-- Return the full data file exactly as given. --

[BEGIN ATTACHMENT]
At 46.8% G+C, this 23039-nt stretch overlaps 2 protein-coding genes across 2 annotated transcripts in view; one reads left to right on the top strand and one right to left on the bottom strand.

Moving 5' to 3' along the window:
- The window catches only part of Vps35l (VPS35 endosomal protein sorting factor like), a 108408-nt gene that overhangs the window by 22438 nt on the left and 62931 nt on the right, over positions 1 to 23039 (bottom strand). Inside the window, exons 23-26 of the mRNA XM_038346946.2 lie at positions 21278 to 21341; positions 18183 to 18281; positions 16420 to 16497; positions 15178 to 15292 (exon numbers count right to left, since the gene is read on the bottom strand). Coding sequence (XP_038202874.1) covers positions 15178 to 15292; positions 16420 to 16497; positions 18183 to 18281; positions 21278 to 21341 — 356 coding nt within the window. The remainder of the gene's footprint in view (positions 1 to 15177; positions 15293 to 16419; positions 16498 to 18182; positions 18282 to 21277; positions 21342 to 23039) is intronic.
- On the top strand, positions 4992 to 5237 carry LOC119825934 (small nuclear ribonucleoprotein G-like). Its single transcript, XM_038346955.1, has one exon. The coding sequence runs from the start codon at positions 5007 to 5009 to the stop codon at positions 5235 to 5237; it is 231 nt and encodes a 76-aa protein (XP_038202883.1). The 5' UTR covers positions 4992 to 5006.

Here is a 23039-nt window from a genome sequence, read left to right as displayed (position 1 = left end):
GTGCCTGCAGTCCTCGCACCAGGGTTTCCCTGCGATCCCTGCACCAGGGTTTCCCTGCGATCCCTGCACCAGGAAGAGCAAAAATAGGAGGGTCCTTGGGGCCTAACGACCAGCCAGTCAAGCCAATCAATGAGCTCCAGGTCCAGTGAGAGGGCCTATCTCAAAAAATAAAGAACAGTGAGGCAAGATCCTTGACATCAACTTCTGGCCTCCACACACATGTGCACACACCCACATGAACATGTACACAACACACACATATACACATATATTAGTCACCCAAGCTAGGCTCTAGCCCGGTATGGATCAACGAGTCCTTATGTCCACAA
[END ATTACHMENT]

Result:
At 46.8% G+C, this 23039-nt stretch overlaps 2 protein-coding genes across 2 annotated transcripts in view; one reads left to right on the top strand and one right to left on the bottom strand.

Moving 5' to 3' along the window:
- The window catches only part of Vps35l (VPS35 endosomal protein sorting factor like), a 108408-nt gene that overhangs the window by 22438 nt on the left and 62931 nt on the right, over positions 1 to 23039 (bottom strand). Inside the window, exons 23-26 of the mRNA XM_038346946.2 lie at positions 21278 to 21341; positions 18183 to 18281; positions 16420 to 16497; positions 15178 to 15292 (exon numbers count right to left, since the gene is read on the bottom strand). Coding sequence (XP_038202874.1) covers positions 15178 to 15292; positions 16420 to 16497; positions 18183 to 18281; positions 21278 to 21341 — 356 coding nt within the window. The remainder of the gene's footprint in view (positions 1 to 15177; positions 15293 to 16419; positions 16498 to 18182; positions 18282 to 21277; positions 21342 to 23039) is intronic.
- On the top strand, positions 4992 to 5237 carry LOC119825934 (small nuclear ribonucleoprotein G-like). Its single transcript, XM_038346955.1, has one exon. The coding sequence runs from the start codon at positions 5007 to 5009 to the stop codon at positions 5235 to 5237; it is 231 nt and encodes a 76-aa protein (XP_038202883.1). The 5' UTR covers positions 4992 to 5006.

Here is a 23039-nt window from a genome sequence, read left to right as displayed (position 1 = left end):
GTGCCTGCAGTCCTCGCACCAGGGTTTCCCTGCGATCCCTGCACCAGGGTTTCCCTGCGATCCCTGCACCAGGAAGAGCAAAAATAGGAGGGTCCTTGGGGCCTAACGACCAGCCAGTCAAGCCAATCAATGAGCTCCAGGTCCAGTGAGAGGGCCTATCTCAAAAAATAAAGAACAGTGAGGCAAGATCCTTGACATCAACTTCTGGCCTCCACACACATGTGCACACACCCACATGAACATGTACACAACACACACATATACACATATATTAGTCACCCAAGCTAGGCTCTAGCCCGGTATGGATCAACGAGTCCTTATGTCCACAA